Mr. Sawai showed me the process of carving up a frozen tuna. The workplace was so cold, it was just like being in a refrigerator. Taken out of a freezer with a temperature of minus 60 degrees, the tuna was like a solid log, so cutting it with an ordinary kitchen knife would be impossible. Instead a special cutter, rather like an electric saw, was used to cut up the tuna’s body by three parts—akami, chutoro, and otoro. The tuna was frozen solid, so even when it was cut, there was not a drop of blood or water.
The akami part is near the center of the tuna’s body and has little fat. The closer you get to the skin, the more fatty is the flesh. The otoro, close to the head on the belly side, is the fattiest part, although it accounts for a very small ratio of the whole. Witnessing the process of cutting right before my eyes, I realized just how scarce the fatty flesh is.
Adjacent to the tuna cutting workplace was a freezer with a temperature of minus 60 degrees. After being shipped to Japan, the tuna that was frozen onboard the fishing boat is immediately moved to a super-low-temperature freezer, where its storage continues. A tuna that is brought out for cutting is promptly returned to a temperature of minus 60 degrees too. The tuna’s freshness is maintained by continuing this integrated super-low-temperature storage, from immediately after being caught to processing and sale.
Video of frozen tuna cutting:
Present state of tuna fishing
How is deep-sea tuna fishing actually carried out today? In the Japanese-flag fishing boats with which Hokuei concludes blanket contracts, there are, of course, Japanese staff, including the captain and chief engineer, but the actual fishing is conducted by mainly Indonesian fishermen. The reason is that the number of Japanese fishermen is on the decline. Some time ago, by working on a tuna fishing boat for a few years, apparently it was possible to earn enough money to build your own house. These days, however, the money is not so good. As aging advances, and young people are put off by the harsh working conditions, the number of Japanese fishermen continues to fall.
Meanwhile, the number of bluefin tuna is continuing to increase. In 2014 Pacific bluefin tuna were listed as an endangered species, and many Japanese worried that they might never be able to eat bluefin tuna again. After that, however, countries enforced sustainable fishing quotas, and controls against illegal fishing were tightened. As a result, resources gradually recovered, and in 2021 the endangered status of Pacific bluefin tuna was downgraded to “near threatened.” It was decided to raise Japan’s Pacific bluefin tuna fishing quota by 15% over 2021 from 2022. According to Mr. Sawai, these days fishing vessels sometimes cannot cope with their excessively high catches. To avoid any decline in the guarantee of freshness, Hokuei has requested fishing boats to reduce their number of fishhooks.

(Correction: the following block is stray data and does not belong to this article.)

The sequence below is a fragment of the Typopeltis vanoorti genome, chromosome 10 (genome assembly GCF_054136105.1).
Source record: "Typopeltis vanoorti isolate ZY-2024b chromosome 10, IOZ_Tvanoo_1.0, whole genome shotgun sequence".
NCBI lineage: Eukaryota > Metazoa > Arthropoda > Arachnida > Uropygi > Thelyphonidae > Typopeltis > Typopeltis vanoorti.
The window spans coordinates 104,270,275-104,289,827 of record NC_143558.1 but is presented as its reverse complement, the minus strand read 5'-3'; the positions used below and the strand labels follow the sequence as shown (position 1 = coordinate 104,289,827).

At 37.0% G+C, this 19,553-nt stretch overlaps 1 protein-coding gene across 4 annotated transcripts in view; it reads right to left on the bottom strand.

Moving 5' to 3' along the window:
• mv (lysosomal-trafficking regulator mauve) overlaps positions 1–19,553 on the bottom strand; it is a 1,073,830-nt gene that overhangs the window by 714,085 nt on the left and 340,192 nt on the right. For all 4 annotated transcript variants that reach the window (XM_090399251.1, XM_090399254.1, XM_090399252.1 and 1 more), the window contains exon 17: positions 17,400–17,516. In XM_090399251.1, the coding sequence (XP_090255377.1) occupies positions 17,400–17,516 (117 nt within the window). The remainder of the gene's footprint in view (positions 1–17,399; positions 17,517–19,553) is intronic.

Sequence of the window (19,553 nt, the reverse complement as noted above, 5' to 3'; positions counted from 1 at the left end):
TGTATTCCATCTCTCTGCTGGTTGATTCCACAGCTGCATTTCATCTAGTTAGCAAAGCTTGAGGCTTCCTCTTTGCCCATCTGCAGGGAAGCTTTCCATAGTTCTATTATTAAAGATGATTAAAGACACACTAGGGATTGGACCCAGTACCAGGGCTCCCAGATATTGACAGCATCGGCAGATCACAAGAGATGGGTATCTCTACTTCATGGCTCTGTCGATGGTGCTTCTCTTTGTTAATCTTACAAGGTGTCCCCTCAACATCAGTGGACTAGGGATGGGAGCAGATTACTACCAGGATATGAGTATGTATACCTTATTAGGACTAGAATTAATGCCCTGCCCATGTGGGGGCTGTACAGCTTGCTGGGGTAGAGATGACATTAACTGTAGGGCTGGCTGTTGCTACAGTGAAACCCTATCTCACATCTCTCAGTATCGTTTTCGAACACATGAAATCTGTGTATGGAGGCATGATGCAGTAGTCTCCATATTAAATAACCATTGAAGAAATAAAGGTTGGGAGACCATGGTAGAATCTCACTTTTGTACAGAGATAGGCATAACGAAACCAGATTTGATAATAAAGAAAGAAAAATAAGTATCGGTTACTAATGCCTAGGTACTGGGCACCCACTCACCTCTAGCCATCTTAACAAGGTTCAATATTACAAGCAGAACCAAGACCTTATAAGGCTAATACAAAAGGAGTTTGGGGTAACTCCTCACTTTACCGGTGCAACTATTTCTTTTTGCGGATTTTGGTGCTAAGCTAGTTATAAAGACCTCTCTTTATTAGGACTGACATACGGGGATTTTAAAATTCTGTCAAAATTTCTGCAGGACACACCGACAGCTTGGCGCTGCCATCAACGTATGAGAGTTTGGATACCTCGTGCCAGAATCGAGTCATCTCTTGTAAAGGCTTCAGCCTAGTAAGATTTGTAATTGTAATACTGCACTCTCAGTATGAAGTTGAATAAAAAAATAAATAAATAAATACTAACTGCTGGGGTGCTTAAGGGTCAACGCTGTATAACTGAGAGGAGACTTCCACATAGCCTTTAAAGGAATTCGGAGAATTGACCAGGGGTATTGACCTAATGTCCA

World map of tuna fishing grounds
To see where tuna fishing boats operate, take a look at the colored map compiled by Hokuei. The fishing grounds differ depending on the type of tuna. Fishing grounds for bluefish tuna are shown in pink, for southern tuna in yellow, and for bigeye tuna, albacore, and yellowfin tuna in orange.
Bluefish tuna inhabit mainly the northern hemisphere. The higher the latitude, and the closer to the North Pole, the more good-quality fatty and tasty tuna are caught. In Japanese, bluefin tuna are known as honmaguro. Because their backs and eyes are black, however, they are also known as kuromaguro, or black tuna. There are two types, Atlantic bluefish tuna and Pacific bluefish tuna. Their scientific names and bodies are different.
Southern tuna inhabit mainly the southern hemisphere. They are also a type of bluefin tuna, but their bodies and taste are quite different to those of Atlantic and Pacific bluefin tuna. Compared to Atlantic and Pacific bluefish tuna, which grow large, the southern tuna is rather small. Because a lot are caught in the Indian Ocean, southern tuna are also known as Indian tuna. It is said that maybe they do not grow very large because of the ocean environment of their habitats, which is much rougher and harsher than the northern hemisphere. To protect their intestines from the rough waves, their ribs characteristically form a thick fence around their bellies. Compared to other bluefin tuna, therefore, the fattiest part of their bodies (otoro) is very small.